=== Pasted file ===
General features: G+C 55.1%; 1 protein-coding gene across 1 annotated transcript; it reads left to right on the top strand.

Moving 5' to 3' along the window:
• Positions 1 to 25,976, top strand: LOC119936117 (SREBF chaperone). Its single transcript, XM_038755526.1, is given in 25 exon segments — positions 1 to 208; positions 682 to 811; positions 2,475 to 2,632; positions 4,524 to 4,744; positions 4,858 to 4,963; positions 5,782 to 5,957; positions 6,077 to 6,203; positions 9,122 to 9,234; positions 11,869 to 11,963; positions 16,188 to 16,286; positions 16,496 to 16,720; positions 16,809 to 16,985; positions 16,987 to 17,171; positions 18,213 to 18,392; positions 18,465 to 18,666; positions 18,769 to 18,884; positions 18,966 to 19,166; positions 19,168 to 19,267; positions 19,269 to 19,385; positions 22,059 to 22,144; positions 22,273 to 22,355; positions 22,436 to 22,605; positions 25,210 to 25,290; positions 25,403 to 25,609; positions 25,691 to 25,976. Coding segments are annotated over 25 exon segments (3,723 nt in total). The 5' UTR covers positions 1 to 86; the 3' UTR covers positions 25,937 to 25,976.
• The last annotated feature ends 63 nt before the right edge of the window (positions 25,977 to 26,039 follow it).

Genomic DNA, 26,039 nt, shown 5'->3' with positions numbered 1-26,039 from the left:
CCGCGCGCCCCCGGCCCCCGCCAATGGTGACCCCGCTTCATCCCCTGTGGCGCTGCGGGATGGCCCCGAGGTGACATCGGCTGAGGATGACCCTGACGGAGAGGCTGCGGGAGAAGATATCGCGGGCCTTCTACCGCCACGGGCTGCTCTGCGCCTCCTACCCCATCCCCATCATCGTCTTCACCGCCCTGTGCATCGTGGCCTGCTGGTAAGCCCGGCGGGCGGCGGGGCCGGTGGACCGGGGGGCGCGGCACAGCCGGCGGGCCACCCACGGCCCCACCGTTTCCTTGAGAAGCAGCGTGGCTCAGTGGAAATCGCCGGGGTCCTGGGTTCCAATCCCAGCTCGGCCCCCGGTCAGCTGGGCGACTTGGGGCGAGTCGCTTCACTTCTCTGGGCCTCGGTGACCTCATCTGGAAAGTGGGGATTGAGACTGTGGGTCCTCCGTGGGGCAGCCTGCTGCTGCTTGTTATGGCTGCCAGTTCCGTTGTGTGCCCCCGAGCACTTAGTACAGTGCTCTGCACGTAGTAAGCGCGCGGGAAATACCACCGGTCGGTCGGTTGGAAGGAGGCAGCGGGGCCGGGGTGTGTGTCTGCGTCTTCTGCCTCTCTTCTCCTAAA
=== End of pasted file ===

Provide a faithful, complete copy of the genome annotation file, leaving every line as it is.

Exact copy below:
General features: G+C 55.1%; 1 protein-coding gene across 1 annotated transcript; it reads left to right on the top strand.

Moving 5' to 3' along the window:
• Positions 1 to 25,976, top strand: LOC119936117 (SREBF chaperone). Its single transcript, XM_038755526.1, is given in 25 exon segments — positions 1 to 208; positions 682 to 811; positions 2,475 to 2,632; positions 4,524 to 4,744; positions 4,858 to 4,963; positions 5,782 to 5,957; positions 6,077 to 6,203; positions 9,122 to 9,234; positions 11,869 to 11,963; positions 16,188 to 16,286; positions 16,496 to 16,720; positions 16,809 to 16,985; positions 16,987 to 17,171; positions 18,213 to 18,392; positions 18,465 to 18,666; positions 18,769 to 18,884; positions 18,966 to 19,166; positions 19,168 to 19,267; positions 19,269 to 19,385; positions 22,059 to 22,144; positions 22,273 to 22,355; positions 22,436 to 22,605; positions 25,210 to 25,290; positions 25,403 to 25,609; positions 25,691 to 25,976. Coding segments are annotated over 25 exon segments (3,723 nt in total). The 5' UTR covers positions 1 to 86; the 3' UTR covers positions 25,937 to 25,976.
• The last annotated feature ends 63 nt before the right edge of the window (positions 25,977 to 26,039 follow it).

Genomic DNA, 26,039 nt, shown 5'->3' with positions numbered 1-26,039 from the left:
CCGCGCGCCCCCGGCCCCCGCCAATGGTGACCCCGCTTCATCCCCTGTGGCGCTGCGGGATGGCCCCGAGGTGACATCGGCTGAGGATGACCCTGACGGAGAGGCTGCGGGAGAAGATATCGCGGGCCTTCTACCGCCACGGGCTGCTCTGCGCCTCCTACCCCATCCCCATCATCGTCTTCACCGCCCTGTGCATCGTGGCCTGCTGGTAAGCCCGGCGGGCGGCGGGGCCGGTGGACCGGGGGGCGCGGCACAGCCGGCGGGCCACCCACGGCCCCACCGTTTCCTTGAGAAGCAGCGTGGCTCAGTGGAAATCGCCGGGGTCCTGGGTTCCAATCCCAGCTCGGCCCCCGGTCAGCTGGGCGACTTGGGGCGAGTCGCTTCACTTCTCTGGGCCTCGGTGACCTCATCTGGAAAGTGGGGATTGAGACTGTGGGTCCTCCGTGGGGCAGCCTGCTGCTGCTTGTTATGGCTGCCAGTTCCGTTGTGTGCCCCCGAGCACTTAGTACAGTGCTCTGCACGTAGTAAGCGCGCGGGAAATACCACCGGTCGGTCGGTTGGAAGGAGGCAGCGGGGCCGGGGTGTGTGTCTGCGTCTTCTGCCTCTCTTCTCCTAAA